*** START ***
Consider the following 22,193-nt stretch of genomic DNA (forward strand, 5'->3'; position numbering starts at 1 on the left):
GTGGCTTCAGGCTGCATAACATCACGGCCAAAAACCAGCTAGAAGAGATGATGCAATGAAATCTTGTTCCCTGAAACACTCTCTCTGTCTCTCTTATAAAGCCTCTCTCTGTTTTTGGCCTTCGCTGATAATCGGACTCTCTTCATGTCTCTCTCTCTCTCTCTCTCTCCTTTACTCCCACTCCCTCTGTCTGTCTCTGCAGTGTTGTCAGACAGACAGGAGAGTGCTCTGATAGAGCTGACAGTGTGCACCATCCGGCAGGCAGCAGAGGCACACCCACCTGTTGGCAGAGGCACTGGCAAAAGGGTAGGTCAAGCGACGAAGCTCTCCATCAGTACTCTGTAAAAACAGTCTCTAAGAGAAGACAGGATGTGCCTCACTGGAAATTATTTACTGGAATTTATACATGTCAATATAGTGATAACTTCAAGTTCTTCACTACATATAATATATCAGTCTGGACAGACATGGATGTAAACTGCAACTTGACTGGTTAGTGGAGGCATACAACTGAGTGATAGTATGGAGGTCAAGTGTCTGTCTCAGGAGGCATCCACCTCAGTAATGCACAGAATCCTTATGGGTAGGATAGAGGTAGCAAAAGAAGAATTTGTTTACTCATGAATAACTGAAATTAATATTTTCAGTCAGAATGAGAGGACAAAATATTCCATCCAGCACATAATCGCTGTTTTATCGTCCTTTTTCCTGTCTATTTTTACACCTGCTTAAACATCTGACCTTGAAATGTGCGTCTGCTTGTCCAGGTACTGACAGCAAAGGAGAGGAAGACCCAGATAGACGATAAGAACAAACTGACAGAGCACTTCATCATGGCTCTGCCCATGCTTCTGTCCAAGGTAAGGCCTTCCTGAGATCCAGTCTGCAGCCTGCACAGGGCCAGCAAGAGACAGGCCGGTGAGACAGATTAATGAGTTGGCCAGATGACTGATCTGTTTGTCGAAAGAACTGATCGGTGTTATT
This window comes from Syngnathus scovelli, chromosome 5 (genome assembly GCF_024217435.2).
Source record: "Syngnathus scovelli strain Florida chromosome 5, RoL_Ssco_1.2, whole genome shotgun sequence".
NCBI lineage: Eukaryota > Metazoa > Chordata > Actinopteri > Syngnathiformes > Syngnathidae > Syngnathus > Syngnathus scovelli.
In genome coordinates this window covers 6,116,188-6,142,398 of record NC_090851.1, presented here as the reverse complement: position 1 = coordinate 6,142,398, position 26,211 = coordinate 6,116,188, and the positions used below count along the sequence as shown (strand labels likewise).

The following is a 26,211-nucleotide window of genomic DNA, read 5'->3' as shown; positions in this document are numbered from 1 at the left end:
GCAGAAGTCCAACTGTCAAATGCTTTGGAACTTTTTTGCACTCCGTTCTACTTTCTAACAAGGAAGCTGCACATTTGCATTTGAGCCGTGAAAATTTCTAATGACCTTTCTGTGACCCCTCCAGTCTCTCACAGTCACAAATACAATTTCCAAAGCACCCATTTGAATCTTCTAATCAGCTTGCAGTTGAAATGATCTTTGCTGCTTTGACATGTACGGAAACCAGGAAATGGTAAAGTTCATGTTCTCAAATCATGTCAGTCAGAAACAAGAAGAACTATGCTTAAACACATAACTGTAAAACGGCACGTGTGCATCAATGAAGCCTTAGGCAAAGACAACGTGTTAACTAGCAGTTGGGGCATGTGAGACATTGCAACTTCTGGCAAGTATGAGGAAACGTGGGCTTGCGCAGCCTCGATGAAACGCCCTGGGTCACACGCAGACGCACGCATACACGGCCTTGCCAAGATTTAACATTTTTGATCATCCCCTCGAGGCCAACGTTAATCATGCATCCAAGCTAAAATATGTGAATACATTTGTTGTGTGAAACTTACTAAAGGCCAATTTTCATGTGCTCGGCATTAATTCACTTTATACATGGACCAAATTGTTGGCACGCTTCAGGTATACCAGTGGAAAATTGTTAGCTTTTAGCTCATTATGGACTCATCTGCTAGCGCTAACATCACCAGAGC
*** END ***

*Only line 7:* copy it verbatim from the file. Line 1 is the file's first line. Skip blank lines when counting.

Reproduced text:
The following is a 26,211-nucleotide window of genomic DNA, read 5'->3' as shown; positions in this document are numbered from 1 at the left end: